OIG Interprets and Incorporates Statutory Exceptions to CMP Law

As of January 6, 2017, final rules published by the United States Department of Health and Human Services Office of the Inspector General (the “OIG”) implementing certain exceptions to the Civil Monetary Penalty law (“CMP”) took effect. The CMP rules were published alongside final rules regarding safe harbors to the federal Anti-Kickback Statute (“AKS”), about which more can be learned in our earlier blog post here. The final rule as published in the Federal Register is available here.

As a refresher, the CMP, codified at 42 U.S.C. § 1320a-7a, prohibits inducements in the form of offering or transferring remuneration to beneficiaries of Medicare and State health care programs if the offeror knows or should know the inducement is likely to influence such beneficiary to order or receive a reimbursable service from a particular provider, practitioner, or supplier. It is important to note, and in fact the final rule goes out of its way to remind us, that activities potentially implicating the CMP and AKS may overlap, and meeting a CMP exception does not necessarily mean that AKS risk is mitigated.

The final rules amend the CMP’s definition of “remuneration,” codified at 42 C.F.R. § 1003.110, by interpreting and incorporating statutory exceptions. The exceptions interpreted and incorporated are: (i) copayment reductions for certain hospital outpatient department services; (ii) certain remuneration that poses a low risk of harm and promotes access to care; (iii) coupons, rebates, or other retailer reward programs that meet specified requirements; (iv) certain remuneration to financially needy individuals; and (v) copayment waivers for the first fill of generic drugs.

While all of the exceptions merit attention, this blog post specifically focuses on certain changes and clarifications to exceptions (ii), (iii), and (v), as listed above.

  • Low risk of harm and promotes access to care: In the final rule, the OIG expanded its interpretation of “care” beyond “medically necessary health care items and services,” as it was in the proposed rules, to the broader “items and services payable under Medicare or State health care programs for beneficiaries who receive them” in recognition of the fact that nonclinical items and services can improve health. Additionally, responding to various comments, the OIG pushed back multiple times on the idea that different standards should apply under this exception to different types of entities, such as risk-bearing providers and suppliers, ACOs, or pharmacy programs (though the OIG did recognize that the structure of arrangements with risk-bearing providers and suppliers and ACOs may make it easier for them to meet the same standards);
  • Coupons, rebates, or other retailer reward programs meeting specified requirements: The OIG maintained its interpretation that a “retailer” is an entity that sells items directly to consumers and does not include individuals or entities that primarily provide services. The OIG clarified in comments that a pharmacy is considered a retailer whether it is a “big box” pharmacy or a smaller pharmacy, stating that, even if a smaller pharmacy provides services, it does not “primarily” provide services. In addition, entities such as a hospital system with a separate retail component (e.g., a pharmacy) may be considered a retailer with respect to a program specific to that retail component. The OIG also clarified that the concept of “other rewards” should be interpreted broadly, provided that it meets other requirements of this exception (i.e., it is a retailer reward, offered or transferred to the public on equal terms, and not tied to other reimbursable items or services). However, “other rewards” could not include a copayment waiver, as it fails to meet the requirement that the rewards not be tied to other reimbursable items or services; and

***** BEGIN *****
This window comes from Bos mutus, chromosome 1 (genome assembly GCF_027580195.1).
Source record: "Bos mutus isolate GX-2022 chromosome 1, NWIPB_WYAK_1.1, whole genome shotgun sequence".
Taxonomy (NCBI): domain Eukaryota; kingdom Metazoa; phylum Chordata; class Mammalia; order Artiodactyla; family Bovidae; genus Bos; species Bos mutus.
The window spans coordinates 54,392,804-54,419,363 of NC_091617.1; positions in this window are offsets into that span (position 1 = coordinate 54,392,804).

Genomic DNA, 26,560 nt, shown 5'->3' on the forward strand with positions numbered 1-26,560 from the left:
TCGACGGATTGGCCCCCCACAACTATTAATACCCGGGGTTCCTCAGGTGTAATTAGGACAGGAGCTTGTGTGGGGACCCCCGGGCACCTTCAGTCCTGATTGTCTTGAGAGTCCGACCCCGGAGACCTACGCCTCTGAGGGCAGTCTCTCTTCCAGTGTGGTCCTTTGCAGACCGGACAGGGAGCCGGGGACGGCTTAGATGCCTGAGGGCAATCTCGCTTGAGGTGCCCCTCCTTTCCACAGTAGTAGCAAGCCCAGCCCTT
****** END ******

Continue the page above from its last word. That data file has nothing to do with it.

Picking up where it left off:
• Copayment waivers for the first fill of generic drugs: While otherwise finalizing this rule unchanged, OIG clarified that, because the final rule was published after the deadline for submission to CMS of benefit plan packages for coverage year 2017, the exception for copayment waivers would be applicable to coverage years beginning on or after January 1, 2018.

The final rule also adds “copayment” to the definition of “remuneration” for the sake of consistency with other proposed and finalized text and announces an increase in the limits for gifts of nominal value that do not require an exception under the CMP, from $10 for an individual gift and $50 annual aggregate per patient, to $15 and $75, respectively.

Alex Stoflet

Alex works on transactional matters to help facilitate mergers, acquisitions, and other business relationships between health care entities and on regulatory matters to help health care entities understand the requirements for compliance in carrying out their health care and business functions.

Neal N. Peterson

Neal regularly advises clients regarding compliance with laws specific to the health industry, such as state licensure requirements and corporate practice of medicine statutes and regulations. Neal's experience includes representing clients who are both payers and providers of health care, such as health insurers, HMOs, management services organizations, integrated delivery systems, accountable care organizations, hospitals, multi-specialty physician groups, pharmacies, nursing homes and assisted living facilities.

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